Changes To Ontario Road Rules To Improve Safety For Drivers And Cyclists

Jun 10, 2015

Ontario Government Passes Legislation To Improve Road Safety

In an attempt to improve safety to everyone sharing roads in Ontario, our provincial parliament unanimously passed Bill 31 , legislation that will increase penalties, fines and amend rules of the road for drivers and cyclists. The bill targets distracted drivers with significantly increased fines and also permits cities to build more bicycle lanes.

Studies Reinforce The Need For Changes In Driving Behaviour

These amendments address some alarming studies that have recently come to light about drivers and their behaviours. According to a recent CBC article, a Centre for Addiction and Mental Health 2014 survey revealed that more than 33% of licensed Ontario students “admitted to texting while driving.”

Changes to Ontario road rules to improve safety for drivers and cyclists

Ontario government statistics also indicate that over 45% of drivers killed in Ontario were found to have drugs, alcohol or a combination of the two in their system.

Fines And Penalties Will Get Drivers Attention

Bill 31 is aiming to increase road safety and accountability for everyone – cyclists, motorists and pedestrians. The point of stiffer penalties and fines is to get drivers attention. Brian Patterson, President and CEO at Ontario Safety League, was quoted in a Star article about distracted driving, saying, “As people get the message the roads will become safer.”

Important Changes To Ontario Driving Laws You Should Know About

Here are the highlights of Bill 31 and how they apply to driving practices, penalties and fines according to the Ministry of Transportation:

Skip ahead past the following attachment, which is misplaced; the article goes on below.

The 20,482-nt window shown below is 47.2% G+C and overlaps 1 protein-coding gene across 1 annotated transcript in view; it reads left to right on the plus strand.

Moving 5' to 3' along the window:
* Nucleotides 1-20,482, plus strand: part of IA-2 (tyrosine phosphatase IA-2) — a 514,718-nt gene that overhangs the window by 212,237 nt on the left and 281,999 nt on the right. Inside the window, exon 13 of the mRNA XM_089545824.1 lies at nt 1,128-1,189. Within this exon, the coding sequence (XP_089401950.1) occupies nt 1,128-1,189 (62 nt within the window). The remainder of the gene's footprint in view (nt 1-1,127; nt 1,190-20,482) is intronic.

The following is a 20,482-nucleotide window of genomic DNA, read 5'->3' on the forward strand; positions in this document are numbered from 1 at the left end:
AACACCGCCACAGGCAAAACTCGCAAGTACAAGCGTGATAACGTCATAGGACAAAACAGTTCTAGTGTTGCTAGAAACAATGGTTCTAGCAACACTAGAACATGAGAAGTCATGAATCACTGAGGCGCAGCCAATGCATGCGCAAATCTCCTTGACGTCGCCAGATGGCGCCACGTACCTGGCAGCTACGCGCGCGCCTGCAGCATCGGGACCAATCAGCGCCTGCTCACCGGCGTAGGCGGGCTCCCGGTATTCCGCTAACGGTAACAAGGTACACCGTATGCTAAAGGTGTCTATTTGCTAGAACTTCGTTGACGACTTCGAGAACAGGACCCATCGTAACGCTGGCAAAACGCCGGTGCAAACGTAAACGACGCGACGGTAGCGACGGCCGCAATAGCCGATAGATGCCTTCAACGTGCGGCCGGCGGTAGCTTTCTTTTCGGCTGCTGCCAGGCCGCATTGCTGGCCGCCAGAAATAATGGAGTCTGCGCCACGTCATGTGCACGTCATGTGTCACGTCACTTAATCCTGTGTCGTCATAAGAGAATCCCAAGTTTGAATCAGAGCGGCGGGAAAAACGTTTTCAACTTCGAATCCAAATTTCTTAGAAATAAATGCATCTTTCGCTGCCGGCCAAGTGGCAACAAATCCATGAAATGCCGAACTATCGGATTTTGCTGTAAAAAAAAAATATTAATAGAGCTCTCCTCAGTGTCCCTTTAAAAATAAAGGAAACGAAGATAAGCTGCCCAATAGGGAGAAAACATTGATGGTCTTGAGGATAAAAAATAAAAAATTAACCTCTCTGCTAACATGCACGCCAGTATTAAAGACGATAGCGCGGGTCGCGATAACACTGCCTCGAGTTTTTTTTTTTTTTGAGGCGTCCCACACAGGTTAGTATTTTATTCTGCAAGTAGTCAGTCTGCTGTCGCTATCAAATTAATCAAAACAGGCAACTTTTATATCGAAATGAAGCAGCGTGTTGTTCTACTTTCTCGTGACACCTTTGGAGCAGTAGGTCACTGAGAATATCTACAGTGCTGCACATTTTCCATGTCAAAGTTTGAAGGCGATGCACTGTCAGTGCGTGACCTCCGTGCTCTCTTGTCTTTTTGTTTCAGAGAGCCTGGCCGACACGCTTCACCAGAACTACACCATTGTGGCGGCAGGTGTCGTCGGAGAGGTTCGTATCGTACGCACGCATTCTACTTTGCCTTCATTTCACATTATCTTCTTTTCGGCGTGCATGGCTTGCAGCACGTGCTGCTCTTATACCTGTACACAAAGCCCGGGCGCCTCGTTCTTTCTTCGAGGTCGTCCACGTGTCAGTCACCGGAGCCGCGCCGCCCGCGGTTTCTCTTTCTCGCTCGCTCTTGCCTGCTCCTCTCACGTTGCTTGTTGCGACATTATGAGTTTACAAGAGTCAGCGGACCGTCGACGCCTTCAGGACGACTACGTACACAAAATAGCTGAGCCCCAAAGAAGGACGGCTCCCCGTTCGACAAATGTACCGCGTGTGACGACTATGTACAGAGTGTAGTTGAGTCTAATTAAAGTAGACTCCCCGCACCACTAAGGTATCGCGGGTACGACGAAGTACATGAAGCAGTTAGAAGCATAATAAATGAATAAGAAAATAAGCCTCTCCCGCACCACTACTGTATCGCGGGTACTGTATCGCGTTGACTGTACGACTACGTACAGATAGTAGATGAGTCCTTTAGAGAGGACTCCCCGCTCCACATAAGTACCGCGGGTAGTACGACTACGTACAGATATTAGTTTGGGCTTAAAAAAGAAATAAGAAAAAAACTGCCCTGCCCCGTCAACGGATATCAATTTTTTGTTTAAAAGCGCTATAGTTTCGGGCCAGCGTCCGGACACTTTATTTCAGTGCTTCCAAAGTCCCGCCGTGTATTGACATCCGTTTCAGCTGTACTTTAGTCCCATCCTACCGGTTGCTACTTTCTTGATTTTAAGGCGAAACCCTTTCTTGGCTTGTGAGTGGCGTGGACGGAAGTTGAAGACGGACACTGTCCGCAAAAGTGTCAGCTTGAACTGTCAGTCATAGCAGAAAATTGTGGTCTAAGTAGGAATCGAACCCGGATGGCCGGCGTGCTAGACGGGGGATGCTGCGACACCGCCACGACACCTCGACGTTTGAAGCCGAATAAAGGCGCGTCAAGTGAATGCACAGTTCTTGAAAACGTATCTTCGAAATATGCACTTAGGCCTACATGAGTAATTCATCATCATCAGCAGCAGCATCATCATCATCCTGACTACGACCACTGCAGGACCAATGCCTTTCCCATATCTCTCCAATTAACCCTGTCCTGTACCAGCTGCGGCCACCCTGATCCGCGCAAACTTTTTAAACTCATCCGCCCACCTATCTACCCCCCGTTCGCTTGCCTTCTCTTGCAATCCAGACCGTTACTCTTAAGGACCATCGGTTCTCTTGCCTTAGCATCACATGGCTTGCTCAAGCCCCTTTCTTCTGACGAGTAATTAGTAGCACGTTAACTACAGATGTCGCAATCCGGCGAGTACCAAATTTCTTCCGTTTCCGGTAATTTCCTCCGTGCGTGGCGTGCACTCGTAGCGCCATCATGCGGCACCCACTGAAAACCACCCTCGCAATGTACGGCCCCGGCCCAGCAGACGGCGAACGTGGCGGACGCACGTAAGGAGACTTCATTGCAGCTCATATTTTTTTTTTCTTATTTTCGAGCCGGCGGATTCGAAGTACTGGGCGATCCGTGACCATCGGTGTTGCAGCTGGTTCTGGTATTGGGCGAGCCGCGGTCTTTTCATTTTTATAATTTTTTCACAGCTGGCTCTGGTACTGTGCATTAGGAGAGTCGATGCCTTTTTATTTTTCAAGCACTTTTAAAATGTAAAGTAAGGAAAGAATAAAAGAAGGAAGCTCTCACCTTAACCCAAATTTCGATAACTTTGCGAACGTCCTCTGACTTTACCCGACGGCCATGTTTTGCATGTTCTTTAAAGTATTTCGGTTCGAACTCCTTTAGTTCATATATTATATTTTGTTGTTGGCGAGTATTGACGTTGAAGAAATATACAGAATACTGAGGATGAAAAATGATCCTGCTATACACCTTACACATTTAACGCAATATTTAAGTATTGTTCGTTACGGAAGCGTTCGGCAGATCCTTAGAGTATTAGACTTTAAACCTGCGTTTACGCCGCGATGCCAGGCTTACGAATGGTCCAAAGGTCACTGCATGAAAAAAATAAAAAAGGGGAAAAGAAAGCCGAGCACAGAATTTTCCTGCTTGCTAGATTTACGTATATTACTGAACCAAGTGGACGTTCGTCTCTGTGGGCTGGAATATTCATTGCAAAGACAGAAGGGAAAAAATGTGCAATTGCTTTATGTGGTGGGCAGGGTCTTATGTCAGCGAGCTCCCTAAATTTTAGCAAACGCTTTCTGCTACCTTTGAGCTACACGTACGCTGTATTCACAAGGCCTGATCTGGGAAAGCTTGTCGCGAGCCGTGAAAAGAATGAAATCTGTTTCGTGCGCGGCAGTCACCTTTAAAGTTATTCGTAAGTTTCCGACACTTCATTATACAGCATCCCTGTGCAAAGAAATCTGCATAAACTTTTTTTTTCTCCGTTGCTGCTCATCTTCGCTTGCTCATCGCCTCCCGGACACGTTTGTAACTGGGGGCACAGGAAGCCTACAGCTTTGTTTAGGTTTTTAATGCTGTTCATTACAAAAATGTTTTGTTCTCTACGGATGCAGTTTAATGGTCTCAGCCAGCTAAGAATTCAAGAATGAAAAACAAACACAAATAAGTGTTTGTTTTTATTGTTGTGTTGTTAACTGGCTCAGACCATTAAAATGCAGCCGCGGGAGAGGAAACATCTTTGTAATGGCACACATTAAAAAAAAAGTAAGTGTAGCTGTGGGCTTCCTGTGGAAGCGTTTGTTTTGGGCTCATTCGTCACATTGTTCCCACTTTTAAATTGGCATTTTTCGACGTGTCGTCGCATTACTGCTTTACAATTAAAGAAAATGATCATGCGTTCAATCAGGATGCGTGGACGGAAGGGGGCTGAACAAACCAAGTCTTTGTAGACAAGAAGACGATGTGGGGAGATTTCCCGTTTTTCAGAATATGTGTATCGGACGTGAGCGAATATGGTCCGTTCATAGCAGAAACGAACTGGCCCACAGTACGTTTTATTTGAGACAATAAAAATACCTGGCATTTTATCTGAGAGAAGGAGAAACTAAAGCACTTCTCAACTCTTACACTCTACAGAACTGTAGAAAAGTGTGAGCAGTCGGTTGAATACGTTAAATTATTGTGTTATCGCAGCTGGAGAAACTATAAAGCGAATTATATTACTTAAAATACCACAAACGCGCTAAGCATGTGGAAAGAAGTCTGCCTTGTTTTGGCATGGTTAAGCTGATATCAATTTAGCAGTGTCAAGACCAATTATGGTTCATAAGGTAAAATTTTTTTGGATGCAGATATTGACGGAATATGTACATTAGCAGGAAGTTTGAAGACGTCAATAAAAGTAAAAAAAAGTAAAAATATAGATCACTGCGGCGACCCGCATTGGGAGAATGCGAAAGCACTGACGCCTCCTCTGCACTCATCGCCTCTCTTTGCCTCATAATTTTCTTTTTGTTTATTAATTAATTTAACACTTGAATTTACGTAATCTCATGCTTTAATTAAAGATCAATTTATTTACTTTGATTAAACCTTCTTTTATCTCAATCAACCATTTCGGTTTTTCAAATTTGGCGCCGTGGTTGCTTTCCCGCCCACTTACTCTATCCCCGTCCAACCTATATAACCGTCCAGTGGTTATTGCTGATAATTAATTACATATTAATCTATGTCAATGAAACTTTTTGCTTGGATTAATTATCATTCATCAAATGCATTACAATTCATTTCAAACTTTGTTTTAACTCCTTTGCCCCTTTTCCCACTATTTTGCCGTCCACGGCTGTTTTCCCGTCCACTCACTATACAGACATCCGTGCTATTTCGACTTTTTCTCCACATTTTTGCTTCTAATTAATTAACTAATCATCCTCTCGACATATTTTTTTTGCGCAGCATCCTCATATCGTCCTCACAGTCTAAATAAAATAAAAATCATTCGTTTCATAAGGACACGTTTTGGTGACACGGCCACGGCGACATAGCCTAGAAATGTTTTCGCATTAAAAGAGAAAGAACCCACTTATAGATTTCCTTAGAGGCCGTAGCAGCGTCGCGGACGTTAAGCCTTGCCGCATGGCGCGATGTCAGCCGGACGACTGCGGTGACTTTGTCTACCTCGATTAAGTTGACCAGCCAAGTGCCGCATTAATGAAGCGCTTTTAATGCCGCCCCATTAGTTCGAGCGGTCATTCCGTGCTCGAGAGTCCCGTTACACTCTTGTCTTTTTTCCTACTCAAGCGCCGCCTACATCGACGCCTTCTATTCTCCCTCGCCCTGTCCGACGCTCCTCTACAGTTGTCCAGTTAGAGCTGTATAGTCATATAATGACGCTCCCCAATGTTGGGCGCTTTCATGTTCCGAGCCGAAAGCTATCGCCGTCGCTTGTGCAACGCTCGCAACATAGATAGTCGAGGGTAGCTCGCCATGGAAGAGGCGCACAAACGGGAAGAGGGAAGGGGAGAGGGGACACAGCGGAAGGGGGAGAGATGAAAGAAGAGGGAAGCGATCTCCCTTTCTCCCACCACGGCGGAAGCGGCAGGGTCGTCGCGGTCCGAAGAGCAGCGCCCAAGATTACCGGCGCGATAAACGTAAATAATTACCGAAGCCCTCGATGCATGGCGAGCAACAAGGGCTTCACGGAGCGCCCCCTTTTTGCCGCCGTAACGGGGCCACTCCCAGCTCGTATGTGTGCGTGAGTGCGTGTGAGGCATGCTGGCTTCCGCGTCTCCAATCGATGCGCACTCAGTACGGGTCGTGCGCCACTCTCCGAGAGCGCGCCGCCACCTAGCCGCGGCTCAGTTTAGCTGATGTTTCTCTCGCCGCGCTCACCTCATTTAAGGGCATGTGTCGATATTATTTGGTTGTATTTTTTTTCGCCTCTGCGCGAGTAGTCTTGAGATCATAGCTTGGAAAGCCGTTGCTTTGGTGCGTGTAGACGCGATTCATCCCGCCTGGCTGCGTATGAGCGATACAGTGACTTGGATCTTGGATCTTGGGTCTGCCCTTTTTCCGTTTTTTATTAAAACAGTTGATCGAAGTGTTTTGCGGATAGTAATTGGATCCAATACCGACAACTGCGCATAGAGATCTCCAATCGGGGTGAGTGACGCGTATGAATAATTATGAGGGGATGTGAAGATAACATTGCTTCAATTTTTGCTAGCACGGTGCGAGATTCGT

New Driving Rules And Fines

  • School Crossings & Pedestrian Crossovers - Drivers have to give the entire whole road – not just half – to pedestrians at school crossings & pedestrians “crossovers”
  • Car Dooring Cyclists - Drivers who “door” – open their car door in the path of a cyclist, may incur fines of up to $1,000 and 3 demerit points (dooring was previously 2 demerits)
  • Drivers Must Give Cyclists One Metre Space - Drivers must give cyclists a ‘one-metre’ berth when passing them
  • Slow Down And Move Over For Tow Trucks - Drivers must slow down and move over into the next adjacent lane similar to what is required for police and emergency vehicles.

Drug Impaired Driving

The new rules for drug impaired driving are the same as existing restrictions for alcohol-impaired driving including:

  • Suspensions - Road-side licence suspensions of three, seven, 30 and 90 days
  • Vehicle Impoundment - Impounding your vehicle for 7 days
  • Repeat Offenders - Education or treatment and monitoring requirements for repeat impaired driving offenders

Distracted Driving

  • Increased Fines - Fines for distracted driving are increasing from $60 to $500, to $300 to $1,000
  • Increased Penalties - Drivers will receive 3 demerit points
  • Novice Drivers Suspensions - There will be escalating sanctions for novice drivers :
    • First conviction – 30 day suspension
    • Second conviction – 90 day suspension
    • Third conviction – license suspension and a return to the beginning of a graduated licensing program

If You’re Medically Unfit To Drive

You will be allowed to keep your license as identification if your license has been suspended for medical reasons. Medical professionals will be given clearer guidelines for reporting medical conditions. Other medical professionals will be allowed to report on medical conditions affecting licensed drivers.

What Cyclists Need To Know

  • Riding At Night - Cyclist may be fined $60-$500 for not using lights and/or other reflective material 30 minutes before dust and 30 minutes after dawn. (Source: National Post)
  • Riding On Paved Shoulders - Cyclists can ride on the paved shoulders of unrestricted provincial highways
  • Flashing Red Lights - Cyclists are now permitted to use flashing red lights as a safety feature on their bikes
  • New Bike Lanes - Municipalities can now build bicycle lanes where cyclists can ride opposite the flow of driver traffic. A one-way street is an example of where these ‘contraflow’ lanes could be built.

Making Ontario Roads Safer

This new legislation seeks to make roads safer for everyone. ThinkInsure applauds the government’s work to make Ontario roads safer for everyone. We hope that this legislation will give drivers and cyclists pause and encourage them to become more vigilant and cautious.


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